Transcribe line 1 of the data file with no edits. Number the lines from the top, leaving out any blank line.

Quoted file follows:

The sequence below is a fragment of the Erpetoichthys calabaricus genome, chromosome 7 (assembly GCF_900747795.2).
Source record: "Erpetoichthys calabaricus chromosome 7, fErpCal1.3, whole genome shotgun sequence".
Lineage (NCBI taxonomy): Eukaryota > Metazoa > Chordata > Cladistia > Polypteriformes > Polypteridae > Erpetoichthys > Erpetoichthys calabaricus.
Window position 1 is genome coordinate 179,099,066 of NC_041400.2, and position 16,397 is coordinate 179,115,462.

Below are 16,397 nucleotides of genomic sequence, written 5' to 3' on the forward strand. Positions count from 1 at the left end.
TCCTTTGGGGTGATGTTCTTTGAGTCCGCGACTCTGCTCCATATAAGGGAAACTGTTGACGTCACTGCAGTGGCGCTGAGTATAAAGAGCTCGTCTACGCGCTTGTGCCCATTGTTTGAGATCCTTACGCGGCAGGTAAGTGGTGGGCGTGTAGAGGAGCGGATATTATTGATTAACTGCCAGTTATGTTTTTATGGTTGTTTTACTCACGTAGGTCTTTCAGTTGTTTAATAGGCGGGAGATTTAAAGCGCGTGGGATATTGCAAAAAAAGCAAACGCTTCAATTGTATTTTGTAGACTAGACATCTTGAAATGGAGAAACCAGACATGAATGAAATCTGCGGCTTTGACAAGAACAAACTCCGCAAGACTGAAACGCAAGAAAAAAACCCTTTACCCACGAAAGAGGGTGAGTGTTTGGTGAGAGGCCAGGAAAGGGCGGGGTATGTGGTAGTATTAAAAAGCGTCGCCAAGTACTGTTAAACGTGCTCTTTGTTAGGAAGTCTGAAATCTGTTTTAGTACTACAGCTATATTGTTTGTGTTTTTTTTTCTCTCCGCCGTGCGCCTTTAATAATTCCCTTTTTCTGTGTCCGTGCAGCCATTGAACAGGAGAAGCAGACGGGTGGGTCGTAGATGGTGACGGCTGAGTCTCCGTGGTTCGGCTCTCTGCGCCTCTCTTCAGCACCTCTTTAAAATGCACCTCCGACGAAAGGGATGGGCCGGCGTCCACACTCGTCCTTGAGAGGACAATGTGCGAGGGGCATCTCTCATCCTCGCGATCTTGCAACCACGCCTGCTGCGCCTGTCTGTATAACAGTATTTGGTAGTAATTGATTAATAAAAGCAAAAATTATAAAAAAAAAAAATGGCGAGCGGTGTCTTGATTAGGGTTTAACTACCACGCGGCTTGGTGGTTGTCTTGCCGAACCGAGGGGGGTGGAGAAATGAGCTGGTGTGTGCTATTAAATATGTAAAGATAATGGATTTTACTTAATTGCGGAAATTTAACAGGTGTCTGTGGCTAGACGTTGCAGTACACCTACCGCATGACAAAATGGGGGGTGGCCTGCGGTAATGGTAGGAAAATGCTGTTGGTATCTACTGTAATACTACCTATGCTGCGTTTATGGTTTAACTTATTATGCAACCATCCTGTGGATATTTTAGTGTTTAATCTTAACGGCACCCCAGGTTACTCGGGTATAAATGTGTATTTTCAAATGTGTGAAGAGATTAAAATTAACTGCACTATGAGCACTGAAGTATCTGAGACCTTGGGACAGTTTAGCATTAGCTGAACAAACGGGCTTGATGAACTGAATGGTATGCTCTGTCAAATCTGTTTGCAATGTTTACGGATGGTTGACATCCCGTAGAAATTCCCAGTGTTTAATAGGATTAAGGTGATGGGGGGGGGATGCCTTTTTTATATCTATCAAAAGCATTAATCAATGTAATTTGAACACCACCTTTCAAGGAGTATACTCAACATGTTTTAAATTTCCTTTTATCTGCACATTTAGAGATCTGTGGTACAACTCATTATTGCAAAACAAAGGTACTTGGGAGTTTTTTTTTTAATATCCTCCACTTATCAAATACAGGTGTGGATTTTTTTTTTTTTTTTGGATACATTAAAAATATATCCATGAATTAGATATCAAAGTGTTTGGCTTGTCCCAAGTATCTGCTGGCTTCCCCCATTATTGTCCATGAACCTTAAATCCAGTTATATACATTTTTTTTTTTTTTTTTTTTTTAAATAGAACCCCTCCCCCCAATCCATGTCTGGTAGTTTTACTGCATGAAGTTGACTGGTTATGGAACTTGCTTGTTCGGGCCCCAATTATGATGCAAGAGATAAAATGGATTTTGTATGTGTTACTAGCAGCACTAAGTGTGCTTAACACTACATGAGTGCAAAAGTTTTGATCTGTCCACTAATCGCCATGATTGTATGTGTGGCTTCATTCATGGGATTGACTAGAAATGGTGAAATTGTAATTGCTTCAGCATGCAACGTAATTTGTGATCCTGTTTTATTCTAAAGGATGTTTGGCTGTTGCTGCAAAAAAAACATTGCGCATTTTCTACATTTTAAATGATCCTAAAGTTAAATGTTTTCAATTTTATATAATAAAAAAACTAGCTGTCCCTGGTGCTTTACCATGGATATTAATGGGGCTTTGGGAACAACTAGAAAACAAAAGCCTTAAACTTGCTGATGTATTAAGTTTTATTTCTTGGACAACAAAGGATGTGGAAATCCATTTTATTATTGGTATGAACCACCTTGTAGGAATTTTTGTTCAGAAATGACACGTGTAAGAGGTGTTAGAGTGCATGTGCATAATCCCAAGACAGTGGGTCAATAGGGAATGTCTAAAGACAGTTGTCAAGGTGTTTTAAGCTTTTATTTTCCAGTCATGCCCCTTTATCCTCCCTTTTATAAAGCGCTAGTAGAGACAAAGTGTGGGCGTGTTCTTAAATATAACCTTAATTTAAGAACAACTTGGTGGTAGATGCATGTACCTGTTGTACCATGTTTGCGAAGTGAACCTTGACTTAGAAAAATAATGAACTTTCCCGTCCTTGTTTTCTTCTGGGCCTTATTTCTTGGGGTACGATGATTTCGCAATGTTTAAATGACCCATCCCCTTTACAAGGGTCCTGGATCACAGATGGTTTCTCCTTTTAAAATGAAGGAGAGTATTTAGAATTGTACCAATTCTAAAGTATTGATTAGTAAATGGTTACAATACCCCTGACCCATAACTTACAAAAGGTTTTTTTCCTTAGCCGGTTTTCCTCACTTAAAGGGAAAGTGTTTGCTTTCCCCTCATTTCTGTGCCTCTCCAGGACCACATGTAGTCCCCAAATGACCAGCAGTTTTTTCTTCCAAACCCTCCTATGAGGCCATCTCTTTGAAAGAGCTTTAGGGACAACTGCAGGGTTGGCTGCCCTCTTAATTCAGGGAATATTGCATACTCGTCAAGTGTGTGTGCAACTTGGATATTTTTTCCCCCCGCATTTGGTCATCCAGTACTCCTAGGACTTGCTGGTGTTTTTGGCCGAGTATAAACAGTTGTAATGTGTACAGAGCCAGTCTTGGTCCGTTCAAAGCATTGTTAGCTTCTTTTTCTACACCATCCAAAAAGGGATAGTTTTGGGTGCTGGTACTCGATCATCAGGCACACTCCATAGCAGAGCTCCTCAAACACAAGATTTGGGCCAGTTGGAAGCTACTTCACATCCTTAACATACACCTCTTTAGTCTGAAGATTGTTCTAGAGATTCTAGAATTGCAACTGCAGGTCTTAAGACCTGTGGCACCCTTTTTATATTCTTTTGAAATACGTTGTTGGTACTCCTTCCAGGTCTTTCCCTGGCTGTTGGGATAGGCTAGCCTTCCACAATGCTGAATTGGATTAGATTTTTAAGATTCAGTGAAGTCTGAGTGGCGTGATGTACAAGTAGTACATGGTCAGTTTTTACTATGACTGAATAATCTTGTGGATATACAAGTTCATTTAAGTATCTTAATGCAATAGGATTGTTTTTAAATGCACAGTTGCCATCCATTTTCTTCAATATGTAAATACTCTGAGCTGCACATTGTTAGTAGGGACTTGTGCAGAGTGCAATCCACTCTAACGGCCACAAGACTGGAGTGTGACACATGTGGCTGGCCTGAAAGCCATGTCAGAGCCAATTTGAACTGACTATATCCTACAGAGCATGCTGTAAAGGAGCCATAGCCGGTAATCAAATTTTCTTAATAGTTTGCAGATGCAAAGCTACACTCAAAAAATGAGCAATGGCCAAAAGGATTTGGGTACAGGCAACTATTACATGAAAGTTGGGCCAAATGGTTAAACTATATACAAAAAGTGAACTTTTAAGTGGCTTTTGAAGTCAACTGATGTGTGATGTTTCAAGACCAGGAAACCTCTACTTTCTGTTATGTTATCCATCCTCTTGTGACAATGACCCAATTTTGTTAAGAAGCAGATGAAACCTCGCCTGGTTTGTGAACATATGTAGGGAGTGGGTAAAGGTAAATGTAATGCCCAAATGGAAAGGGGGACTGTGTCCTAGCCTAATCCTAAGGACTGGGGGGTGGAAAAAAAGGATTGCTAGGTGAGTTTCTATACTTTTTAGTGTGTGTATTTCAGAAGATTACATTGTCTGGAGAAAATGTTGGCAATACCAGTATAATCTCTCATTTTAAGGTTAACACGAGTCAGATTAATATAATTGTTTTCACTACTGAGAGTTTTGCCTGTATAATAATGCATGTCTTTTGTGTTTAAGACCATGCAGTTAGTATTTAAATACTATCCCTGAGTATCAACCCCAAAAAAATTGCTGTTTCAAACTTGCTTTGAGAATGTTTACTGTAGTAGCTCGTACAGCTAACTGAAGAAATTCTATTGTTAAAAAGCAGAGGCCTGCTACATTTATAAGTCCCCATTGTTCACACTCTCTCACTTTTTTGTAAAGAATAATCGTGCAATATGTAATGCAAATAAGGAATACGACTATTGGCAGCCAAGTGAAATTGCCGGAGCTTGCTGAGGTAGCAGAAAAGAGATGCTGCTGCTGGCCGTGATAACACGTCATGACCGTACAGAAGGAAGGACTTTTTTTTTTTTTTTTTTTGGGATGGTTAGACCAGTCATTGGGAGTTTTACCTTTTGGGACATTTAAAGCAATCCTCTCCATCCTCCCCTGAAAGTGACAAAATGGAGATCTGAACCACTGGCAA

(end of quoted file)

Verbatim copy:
The sequence below is a fragment of the Erpetoichthys calabaricus genome, chromosome 7 (assembly GCF_900747795.2).